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U.S. 2- to 30-Year Yield Curve Steepens to Record on Outlook

The difference in yields between 2-and 30-year Treasuries widened to a record as investors demanded higher compensation for the longer-term debt on speculation inflation will accelerate.

The gap between 2- and 30-year yields reached 4.01 percentage points, the steepest slope to the so-called yield curve since Bloomberg records on the data began in 1977. The Federal Reserve is purchasing as much as $21.5 billion in U.S. debt this week as part of its program to boost growth.

“The two-year remains anchored to the Fed’s zero interest rate policy,” said Ian Lyngen, a government bond strategist at CRT Capital Group LLC in Stamford, Connecticut. “With the Fed’s own stated policy objective of spurring inflation, we would anticipate that calls for the Fed to begin its exit strategy will precede when it does, so in that context the long end will continue to underperform the two-year sector.”

Thirty-year bond yields rose five basis points, or 0.05 percentage point, to 4.57 percent at 5:01 p.m. in New York, according to BGCantor Market Data. They touched 4.61 percent, the highest level since Dec. 16. The 4.25 percent securities maturing in November 2040 fell 23/32, or $7.19 per $1,000 face amount, to 94 7/8.

The yield on the 10-year note increased four basis points to 3.37 percent, after earlier falling to 3.28 percent. The two-year note was little changed at 0.59 percent.

The spread between yields on U.S. 10-year notes and comparable TIPS, a gauge of traders’ outlook for consumer prices over the life of the securities, widened to 2.38 percent. It touched 1.47 percent in August.

Key Level

Yields earlier fell on speculation the Fed won’t be swayed by signs of an accelerating economic recovery from carrying out monetary-stimulus plans. Ten-year yields rebounded after failing to breach the 3.25 percent level, said Guy Lebas, chief fixed-income strategist and economist at Janney Montgomery Scott LLC in Philadelphia.

“The range of 3.25 to 3.50 seems to be where major money managers are planting their flags,” LeBas said. “We see selling pressure when we get closer to 3.25.”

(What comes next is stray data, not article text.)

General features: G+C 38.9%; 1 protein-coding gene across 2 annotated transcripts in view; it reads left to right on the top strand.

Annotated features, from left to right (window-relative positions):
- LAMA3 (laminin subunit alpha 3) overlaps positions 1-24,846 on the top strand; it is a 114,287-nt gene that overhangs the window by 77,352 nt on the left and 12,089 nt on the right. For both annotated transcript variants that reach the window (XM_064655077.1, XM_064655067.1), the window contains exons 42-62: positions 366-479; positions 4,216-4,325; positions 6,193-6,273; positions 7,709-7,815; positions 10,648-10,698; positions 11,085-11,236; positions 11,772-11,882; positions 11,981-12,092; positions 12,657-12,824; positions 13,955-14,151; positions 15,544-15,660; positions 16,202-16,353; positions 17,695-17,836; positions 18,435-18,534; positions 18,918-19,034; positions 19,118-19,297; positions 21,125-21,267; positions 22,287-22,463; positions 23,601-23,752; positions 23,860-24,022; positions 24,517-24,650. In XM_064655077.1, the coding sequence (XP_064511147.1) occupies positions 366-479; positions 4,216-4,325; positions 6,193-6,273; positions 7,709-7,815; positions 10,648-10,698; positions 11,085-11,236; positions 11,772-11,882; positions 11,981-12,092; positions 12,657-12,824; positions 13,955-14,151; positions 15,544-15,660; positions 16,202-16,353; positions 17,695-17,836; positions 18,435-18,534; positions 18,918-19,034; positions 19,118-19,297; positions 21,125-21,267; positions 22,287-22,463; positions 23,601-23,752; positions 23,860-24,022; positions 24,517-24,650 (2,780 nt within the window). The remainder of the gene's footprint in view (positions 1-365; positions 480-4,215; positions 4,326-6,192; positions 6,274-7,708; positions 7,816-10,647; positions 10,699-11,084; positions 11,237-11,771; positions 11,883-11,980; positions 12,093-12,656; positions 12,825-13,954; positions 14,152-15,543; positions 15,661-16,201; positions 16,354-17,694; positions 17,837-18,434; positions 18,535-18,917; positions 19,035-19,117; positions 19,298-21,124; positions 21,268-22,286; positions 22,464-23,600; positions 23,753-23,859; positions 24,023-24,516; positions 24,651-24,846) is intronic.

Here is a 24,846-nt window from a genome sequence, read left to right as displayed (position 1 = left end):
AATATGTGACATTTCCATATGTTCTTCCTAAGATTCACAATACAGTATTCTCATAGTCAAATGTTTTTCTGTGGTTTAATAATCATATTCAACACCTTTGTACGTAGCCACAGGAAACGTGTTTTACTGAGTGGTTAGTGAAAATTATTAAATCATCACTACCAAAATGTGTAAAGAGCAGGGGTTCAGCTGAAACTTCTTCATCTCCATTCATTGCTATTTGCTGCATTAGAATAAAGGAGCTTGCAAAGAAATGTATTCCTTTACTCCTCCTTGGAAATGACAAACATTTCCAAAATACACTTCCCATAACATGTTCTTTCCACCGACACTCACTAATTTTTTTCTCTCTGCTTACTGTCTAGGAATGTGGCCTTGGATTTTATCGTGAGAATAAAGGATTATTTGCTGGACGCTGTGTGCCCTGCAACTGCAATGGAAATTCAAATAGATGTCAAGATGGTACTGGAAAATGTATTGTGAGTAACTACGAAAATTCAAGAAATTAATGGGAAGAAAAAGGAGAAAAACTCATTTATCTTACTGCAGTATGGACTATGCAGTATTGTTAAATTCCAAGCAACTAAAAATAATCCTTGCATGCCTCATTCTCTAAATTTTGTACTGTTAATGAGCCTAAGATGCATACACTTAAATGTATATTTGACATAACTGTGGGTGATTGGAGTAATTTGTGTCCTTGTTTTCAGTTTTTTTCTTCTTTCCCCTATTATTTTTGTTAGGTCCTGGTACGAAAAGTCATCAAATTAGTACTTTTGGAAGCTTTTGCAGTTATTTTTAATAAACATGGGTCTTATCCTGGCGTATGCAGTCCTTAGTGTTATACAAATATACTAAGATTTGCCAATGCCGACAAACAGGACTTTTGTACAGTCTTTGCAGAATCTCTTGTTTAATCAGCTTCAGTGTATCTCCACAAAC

The central bank purchased $1.7 billion of TIPS today in its quantitative easing program to acquire $600 billion in bonds through June. It will buy nominal U.S. securities tomorrow and on Jan. 20 and 21.

Policy makers have held the benchmark interest rate in a range of zero to 0.25 percent since December 2008.

Global demand for U.S. stocks, bonds and other financial assets rose in November from a month earlier as net purchases reached their highest level since August, the Treasury Department reported.

Net Buying

Net buying of long-term equities, notes and bonds totaled $85.1 billion during the month compared with net buying of $28.9 billion in October, according to data released today in Washington. Including short-term securities such as stock swaps, foreigners purchased a net $39 billion compared with net buying of $15.1 billion the previous month.

Foreign investors added $39.5 billion of Treasuries to their holdings in November, according to U.S. data. Their holdings of longer-term notes and bonds rose by $71.6 billion to $3.85 trillion, while their collective position in Treasury bills fell by $32.1 billion to $499.2 billion.

China, the largest overseas holder of U.S. government debt, increased its position in longer-term securities by $9.9 billion, or 1.1 percent, to $870.8 billion in November, the most on record. Overall Chinese holdings declined by 1.2 percent to $895.6 billion as the world’s most populous nation reduced its holdings of short-term bills almost by half to $24.8 billion from $45.9 billion.

Japan Holdings

Japan, the second-largest foreign holder of Treasuries, raised its stake in U.S. government debt by 0.3 percent to $877.2 billion.

The Treasury will announce auctions of 2-, 5- and 7-year notes on Jan. 20.

Confidence in Treasuries may plunge as the Fed continues to print money to buy bonds and as the U.S. government fails to tackle a more than $1.2 trillion budget deficit, according to Neel Kashkari, a former Treasury official who headed the taxpayer-funded $700 billion Troubled Asset Relief Program.

“Our debt is now starting to get away from us,” Newport Beach, California-based Kashkari, a managing director at Pacific Investment Management Co., said in an interview on Bloomberg Television’s “InBusiness” with Margaret Brennan.

Global stocks rose today, with the MSCI World Index reaching the highest level since September 2008. U.S. stocks fluctuated. The Standard & Poor’s 500 Index rose 0.1 percent after falling 0.2 percent.

Appeasing Investors

The highest inflation-adjusted yields in the world’s most-developed bond markets are appeasing investors waiting for President Barack Obama to begin reducing the more than $1.2 trillion U.S. budget deficit.

Treasury 10-year notes pay 1.87 percent after subtracting consumer price increases, compared with 1.41 percent for German bunds and 1.13 percent for Japanese government bonds.

Obama and Federal Reserve Chairman Ben S. Bernanke are benefiting from the slowest inflation, excluding food and energy costs, since before the 1960s as so-called real yields lure investors to finance the deficit and stimulate the economy.

“There has been grumbling about the deficit, but the market is betting that policy makers will do the right thing and focus on growth, which will help the debt picture in the long run,” Jack McIntyre, a fund manager who oversees $21 billion in debt at Brandywine Global Investment Management in Philadelphia, said.

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